Board Vote 01

From left, Assistant Superintendent for Administration Gerald Witt, trustee Claude Wright, trustee Johanna Bishop, trustee Lee Vartanian, trustee Danielle Fields, Administrative Assistant Becky Sumerel, Superintendent Steve Glenn, Chairman David Trent, trustee Ken Cobb, trustee Clay Sprouse and trustee Hillary Craigo discuss the calendar proposal at the board's regular meeting. 

After surveying parents, students and teachers and hosting public forums about possibly changing to a year-round calendar, Greenwood County School District 50 trustees voted 7-2 on Monday to adopt the new schedule beginning in the 2021-22 academic year.

The modified calendar shortens summer but includes two-week remediation breaks every nine weeks, which means students still have 180 school days each year.

During the past two months, the district hosted community meetings to share data, plans and to hear from residents on the matter. The reception varied — there was support and skepticism on the matter — but residents were involved and a factor in the decision-making process for board members.

“People came away knowing more about this district and that was huge,” Chairman David Trent said.

The majority of board members advocated for the new calendar, while two offered concerns and thoughts that ultimately led to them voting against it. Trustees Claude Wright and Clay Sprouse opposed the calendar for separate reasons.

Sprouse thought the district could have done a better job presenting the calendar to the community, but he did note that the community forums were a success.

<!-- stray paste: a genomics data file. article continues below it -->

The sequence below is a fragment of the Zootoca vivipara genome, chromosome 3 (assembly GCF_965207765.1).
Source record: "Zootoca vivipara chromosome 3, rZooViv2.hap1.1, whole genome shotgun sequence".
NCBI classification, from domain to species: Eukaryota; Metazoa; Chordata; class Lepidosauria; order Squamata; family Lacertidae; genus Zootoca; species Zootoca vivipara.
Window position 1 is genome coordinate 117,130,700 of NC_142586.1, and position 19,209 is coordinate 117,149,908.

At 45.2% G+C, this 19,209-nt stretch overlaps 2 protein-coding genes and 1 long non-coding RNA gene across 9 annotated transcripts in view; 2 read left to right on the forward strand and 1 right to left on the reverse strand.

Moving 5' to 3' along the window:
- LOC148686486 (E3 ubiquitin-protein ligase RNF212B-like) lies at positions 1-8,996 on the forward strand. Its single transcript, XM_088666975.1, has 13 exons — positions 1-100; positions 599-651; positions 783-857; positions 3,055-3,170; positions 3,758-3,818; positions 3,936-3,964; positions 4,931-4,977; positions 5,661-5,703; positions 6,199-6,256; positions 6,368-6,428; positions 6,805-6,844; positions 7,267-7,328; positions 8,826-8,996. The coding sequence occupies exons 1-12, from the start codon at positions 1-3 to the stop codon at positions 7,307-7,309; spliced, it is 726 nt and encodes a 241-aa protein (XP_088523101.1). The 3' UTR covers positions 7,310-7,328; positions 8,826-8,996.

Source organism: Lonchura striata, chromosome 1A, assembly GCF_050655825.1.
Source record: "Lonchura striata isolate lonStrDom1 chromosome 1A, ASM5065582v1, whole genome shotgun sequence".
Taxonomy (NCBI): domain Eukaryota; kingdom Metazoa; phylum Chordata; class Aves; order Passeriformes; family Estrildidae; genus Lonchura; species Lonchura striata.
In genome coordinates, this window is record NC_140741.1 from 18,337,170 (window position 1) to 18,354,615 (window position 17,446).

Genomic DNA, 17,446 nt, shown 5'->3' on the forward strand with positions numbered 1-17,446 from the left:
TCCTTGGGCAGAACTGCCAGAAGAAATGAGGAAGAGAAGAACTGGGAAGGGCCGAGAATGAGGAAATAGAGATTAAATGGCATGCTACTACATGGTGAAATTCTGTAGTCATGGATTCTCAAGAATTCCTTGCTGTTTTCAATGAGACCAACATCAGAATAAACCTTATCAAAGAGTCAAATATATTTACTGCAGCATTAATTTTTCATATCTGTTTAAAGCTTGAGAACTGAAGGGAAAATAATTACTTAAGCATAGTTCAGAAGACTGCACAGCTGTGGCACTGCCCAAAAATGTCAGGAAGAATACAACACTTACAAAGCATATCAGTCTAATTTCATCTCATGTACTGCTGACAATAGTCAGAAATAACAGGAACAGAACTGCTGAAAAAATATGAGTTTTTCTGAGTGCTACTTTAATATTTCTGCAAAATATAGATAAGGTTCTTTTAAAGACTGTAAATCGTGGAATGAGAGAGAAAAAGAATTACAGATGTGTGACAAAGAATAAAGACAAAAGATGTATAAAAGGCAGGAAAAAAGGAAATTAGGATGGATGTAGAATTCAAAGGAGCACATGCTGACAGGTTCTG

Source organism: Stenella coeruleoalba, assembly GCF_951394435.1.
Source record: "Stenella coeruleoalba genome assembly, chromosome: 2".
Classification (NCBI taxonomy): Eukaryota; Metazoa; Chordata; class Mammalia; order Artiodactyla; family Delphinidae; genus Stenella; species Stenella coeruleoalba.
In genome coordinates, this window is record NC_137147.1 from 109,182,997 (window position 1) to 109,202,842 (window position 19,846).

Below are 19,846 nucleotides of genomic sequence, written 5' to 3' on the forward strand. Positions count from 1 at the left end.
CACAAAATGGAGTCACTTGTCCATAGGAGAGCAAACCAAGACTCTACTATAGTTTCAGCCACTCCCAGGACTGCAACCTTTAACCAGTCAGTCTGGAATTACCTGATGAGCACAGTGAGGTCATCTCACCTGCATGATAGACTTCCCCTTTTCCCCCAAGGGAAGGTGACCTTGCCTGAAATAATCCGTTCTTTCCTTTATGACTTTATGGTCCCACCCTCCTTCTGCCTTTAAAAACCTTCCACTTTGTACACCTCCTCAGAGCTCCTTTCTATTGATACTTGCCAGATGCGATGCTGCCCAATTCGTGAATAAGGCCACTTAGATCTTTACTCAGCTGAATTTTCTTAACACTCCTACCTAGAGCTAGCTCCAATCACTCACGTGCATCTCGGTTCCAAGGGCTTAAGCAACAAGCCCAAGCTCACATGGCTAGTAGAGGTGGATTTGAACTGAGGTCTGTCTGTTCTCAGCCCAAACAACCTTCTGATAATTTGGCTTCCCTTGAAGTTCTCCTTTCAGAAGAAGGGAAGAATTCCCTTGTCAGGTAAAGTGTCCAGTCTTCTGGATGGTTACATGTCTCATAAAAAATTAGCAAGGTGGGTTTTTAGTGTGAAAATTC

He also wasn’t a proponent of the data that’s out there in regard to the success rate of year-round calendars and suggested the district wait three years to observe the results from McCormick County schools that went to a modified schedule this year. He also questioned the fairness of the change in regard to Ware Shoals and Ninety Six, who might have to implement the same calendar because the districts share the Russell Technology Center.

Wright said there were other ways to improve test scores without changing the calendar. He particularly liked the “After School Homework Center” idea that a resident recommended at one of the community meetings. He also denounced the notion of poverty being a deterrent to academic success.

The two board members voiced concerns that a number of residents mentioned at community meetings, but the majority of the board chose to support the motion.

The district will now apply for a waiver from the state’s Department of Education; if the waiver is granted, the modified calendar will be in place after the 2020-21 school year, which will run on a traditional calendar.